SOUTH Tyneside MP Stephen Hepburn has had a “very positive” meeting with factory bosses after it was revealed that 90 jobs face the axe.
Workers at Siemens Protection Devices (SPDL) in North Farm Road, Hebburn, have been warned their work could be transferred to Goa, India.
The potential job losses have been blamed on increased international competition in the energy protection market.
After the shock announcement, Jarrow MP Mr Hepburn met with SPDL managing director Martin Bell and Siemens service director Des Young to discuss the proposed work transfer, which could result in compulsory redundancies.
German-owned Siemens has stressed that work on the massive Thameslink contract, set to create 300 jobs at the Hebburn plant, will not be affected by the plans.
It is hoped workers facing redundancy as a result of what Siemens calls “a global strategic review,” could be transferred to the Thameslink project, which will see the Hebburn plant manufacturing hi-tech electrical train components.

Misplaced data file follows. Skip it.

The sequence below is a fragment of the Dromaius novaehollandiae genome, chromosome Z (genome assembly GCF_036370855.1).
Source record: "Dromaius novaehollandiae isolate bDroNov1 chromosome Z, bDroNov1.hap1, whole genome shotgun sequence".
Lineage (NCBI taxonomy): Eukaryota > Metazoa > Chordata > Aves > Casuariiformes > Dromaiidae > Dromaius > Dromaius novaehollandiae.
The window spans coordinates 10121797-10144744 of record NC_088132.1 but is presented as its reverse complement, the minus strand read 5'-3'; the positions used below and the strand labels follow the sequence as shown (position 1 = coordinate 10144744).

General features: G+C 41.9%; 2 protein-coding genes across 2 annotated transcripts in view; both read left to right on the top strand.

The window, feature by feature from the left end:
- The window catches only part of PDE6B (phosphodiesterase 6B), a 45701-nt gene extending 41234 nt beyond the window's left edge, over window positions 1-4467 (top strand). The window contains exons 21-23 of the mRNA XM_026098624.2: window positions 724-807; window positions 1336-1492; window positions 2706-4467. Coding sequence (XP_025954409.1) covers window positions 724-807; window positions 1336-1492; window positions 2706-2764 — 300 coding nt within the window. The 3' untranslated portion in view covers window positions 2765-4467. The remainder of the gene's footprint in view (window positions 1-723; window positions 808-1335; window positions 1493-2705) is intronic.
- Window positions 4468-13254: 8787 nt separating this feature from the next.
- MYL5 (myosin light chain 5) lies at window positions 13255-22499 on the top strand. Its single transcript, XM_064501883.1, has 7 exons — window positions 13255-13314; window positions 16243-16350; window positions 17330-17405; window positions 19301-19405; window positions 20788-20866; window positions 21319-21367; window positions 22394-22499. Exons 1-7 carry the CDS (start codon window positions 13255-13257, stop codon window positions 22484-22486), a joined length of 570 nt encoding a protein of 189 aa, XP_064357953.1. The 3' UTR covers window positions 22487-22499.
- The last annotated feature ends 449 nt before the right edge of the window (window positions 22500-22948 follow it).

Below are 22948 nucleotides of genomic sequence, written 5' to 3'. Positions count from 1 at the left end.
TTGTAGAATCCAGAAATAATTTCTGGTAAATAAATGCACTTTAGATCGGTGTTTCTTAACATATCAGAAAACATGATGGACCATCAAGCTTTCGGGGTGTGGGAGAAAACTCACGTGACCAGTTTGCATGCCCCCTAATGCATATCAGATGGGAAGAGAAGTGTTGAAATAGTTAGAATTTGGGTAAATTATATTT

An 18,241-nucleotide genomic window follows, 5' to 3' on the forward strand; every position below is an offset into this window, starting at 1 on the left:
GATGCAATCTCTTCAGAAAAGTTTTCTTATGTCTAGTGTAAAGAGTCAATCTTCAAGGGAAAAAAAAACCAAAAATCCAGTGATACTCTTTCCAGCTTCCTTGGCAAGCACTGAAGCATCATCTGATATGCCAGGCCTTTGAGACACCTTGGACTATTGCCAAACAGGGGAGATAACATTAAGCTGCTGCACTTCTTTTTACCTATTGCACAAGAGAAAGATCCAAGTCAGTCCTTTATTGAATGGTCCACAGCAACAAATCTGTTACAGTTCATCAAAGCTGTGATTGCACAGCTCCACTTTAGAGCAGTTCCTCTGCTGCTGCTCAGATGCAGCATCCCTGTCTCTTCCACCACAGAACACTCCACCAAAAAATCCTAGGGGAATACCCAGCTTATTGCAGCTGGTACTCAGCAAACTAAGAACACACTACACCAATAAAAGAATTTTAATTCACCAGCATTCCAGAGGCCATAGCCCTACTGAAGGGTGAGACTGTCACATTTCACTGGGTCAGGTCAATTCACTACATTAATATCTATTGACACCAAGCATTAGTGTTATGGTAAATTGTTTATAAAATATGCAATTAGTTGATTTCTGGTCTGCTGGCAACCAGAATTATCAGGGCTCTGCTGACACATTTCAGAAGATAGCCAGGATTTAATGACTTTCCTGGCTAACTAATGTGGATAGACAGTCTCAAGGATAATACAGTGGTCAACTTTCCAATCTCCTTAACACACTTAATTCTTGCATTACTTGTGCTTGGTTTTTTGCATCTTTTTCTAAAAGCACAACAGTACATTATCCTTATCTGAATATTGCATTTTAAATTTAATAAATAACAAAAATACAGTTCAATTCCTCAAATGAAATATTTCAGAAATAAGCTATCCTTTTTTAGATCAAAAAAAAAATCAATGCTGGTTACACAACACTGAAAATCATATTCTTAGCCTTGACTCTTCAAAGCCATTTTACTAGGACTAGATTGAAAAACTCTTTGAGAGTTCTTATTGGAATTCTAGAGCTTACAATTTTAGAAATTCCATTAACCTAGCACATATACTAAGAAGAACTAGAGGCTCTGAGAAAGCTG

Mr Hepburn said: “I was grateful for the opportunity to speak with Martin Bell and Des Young and it was a very positive meeting. I’ve been to many meetings over the years to discuss the threat of redundancies and loss of jobs, but I was extremely pleased that Siemens will do all it can to transfer the affected workers to the new Thameslink contract.
“The massive £1.6bn contract to make 1,140 carriages for the Thameslink line running from Brighton to Bedford will see 300 jobs created at the Hebburn plant, which, of course, is great news for our area.”
Martin Bell, managing director of SPDL, said: “SPDL plans to continue to design, develop, sell and technically support the Reyrolle product range at the Protection Devices facility in Hebburn.
“Research and development, product life cycle management, business development, marketing and business administration roles, together with a small workshop to cover repair, prototype, technical and quality support activities, will all remain at the facility.
“In the short term, no employees will be affected for at least 12 months by the proposed manufacturing transfer. At this stage, we are consulting with employees on the proposals.
“Should we proceed, in the region of 90 employees will be affected, however we will endeavour to provide alternative roles and re-skilling opportunities for those affected employees wherever possible within the wider Siemens organisation so as to minimise compulsory redundancies.”
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